This is the front of the city hall in Eden Prairie, Minnesota, Money Magazine’s “Best Place to Live” in 2010.
Rather, this is the entrance to the massive parking lot that surrounds the city hall. There’s no town square, no park, and not a single business within walking distance of city hall. There’s only one sidewalk to access city hall by foot, on one side of the street (and in the picture, the sidewalk is blocked with a “sidewalk closed” sign further up the road at the corner). It sits next to a rentention pond that appears to have been created to collect the runoff for the huge parking lot. The building is a low-rise, two-story building that appears to be the length of about three football fields. The building has no true front door, but rather several entrances that keep its citizens from having to traverse an entire parking lot just to get in.
Money stated in its description of Eden Prairie that it “doesn’t have much of a downtown.” That’s a lie; it literally has no downtown at all. The entire town is made up of suburban sprawl, office parks, strip malls, and a big hulking indoor retail monstrosity known as Eden Prairie Plaza surrounded by acres of parking without a tree in sight. There is no sense of place in Eden Prairie. How, then, can it be one of the best places to live?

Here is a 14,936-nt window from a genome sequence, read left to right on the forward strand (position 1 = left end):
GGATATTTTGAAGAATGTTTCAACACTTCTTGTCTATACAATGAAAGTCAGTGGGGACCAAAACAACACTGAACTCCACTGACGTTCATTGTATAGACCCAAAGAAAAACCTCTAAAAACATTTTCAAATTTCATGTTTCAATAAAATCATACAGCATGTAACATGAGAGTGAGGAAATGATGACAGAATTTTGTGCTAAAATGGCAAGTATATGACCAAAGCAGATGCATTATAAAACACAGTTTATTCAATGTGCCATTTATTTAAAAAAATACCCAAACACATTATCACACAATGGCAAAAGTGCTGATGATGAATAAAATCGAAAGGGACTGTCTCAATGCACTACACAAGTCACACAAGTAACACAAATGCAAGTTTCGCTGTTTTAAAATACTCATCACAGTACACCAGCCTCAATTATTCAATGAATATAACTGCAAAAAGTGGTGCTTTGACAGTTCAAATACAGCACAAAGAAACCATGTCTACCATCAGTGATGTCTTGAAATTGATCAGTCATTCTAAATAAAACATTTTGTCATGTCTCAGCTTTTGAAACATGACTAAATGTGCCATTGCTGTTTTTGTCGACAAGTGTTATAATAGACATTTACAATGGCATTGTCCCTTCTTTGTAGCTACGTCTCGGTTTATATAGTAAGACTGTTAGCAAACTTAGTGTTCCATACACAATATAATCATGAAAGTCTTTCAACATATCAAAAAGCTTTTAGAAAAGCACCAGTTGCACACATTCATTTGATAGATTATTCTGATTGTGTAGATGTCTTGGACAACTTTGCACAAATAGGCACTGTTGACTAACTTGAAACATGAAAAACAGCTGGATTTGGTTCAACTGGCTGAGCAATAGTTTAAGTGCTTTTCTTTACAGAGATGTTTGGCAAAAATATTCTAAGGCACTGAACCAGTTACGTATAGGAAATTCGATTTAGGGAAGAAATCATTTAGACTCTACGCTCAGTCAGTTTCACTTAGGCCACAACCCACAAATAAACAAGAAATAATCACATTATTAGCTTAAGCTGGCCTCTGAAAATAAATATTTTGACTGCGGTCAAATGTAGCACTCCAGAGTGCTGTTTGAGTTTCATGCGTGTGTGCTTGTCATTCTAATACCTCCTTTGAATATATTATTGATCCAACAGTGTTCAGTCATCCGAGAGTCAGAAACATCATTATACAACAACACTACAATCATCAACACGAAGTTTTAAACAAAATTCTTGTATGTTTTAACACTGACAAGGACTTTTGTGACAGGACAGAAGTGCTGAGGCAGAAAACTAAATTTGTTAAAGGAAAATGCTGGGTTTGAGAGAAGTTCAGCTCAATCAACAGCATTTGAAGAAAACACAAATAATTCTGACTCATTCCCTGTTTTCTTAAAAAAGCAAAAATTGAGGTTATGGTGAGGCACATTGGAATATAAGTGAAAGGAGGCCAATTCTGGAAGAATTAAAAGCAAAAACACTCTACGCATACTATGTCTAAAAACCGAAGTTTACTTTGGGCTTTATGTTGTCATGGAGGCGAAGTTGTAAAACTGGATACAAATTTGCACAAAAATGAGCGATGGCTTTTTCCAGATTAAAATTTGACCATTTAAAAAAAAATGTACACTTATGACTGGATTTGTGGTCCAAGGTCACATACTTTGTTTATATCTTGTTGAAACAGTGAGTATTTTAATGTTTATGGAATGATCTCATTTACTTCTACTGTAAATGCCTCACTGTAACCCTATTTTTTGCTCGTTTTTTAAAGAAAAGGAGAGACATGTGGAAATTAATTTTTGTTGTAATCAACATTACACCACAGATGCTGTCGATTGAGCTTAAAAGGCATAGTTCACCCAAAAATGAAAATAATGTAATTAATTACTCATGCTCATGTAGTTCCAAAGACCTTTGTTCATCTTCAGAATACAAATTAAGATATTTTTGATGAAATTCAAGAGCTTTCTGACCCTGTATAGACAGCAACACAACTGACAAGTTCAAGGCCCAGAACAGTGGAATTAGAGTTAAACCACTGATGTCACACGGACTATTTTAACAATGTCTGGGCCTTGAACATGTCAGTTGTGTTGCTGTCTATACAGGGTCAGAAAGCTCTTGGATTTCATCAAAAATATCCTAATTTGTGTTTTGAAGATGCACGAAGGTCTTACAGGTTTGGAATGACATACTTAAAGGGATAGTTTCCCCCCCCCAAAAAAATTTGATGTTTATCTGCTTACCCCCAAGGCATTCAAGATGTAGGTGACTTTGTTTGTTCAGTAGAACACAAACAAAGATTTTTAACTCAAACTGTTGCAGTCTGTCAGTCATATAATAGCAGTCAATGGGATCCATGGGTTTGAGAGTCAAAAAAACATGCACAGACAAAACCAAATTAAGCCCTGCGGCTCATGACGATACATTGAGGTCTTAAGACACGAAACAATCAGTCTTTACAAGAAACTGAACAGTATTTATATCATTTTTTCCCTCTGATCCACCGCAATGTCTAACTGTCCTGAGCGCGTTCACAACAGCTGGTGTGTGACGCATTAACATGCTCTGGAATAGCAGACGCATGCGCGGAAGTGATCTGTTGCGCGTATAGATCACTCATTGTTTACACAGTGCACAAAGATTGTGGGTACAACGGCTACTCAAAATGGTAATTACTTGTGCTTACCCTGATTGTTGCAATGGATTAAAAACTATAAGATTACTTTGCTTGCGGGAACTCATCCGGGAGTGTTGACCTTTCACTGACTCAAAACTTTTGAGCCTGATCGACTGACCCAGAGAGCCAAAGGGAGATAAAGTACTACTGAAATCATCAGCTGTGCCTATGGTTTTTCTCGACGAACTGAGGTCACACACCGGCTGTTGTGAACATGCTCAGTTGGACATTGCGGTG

Obviously, there’s also no prairie in Eden Prairie. Isn’t this part of a joke? It’s like when someone says that developers of sprawl cut down trees and then name streets after them.
To be fair, much more walkable cities like Newton, MA and Fort Collins, CO also cracked the top ten. But if this anti-social, obesity-inducing, sprawl-choking town is what Money thinks is the best place to live in the United States, Money has a really warped sense of what makes a place great.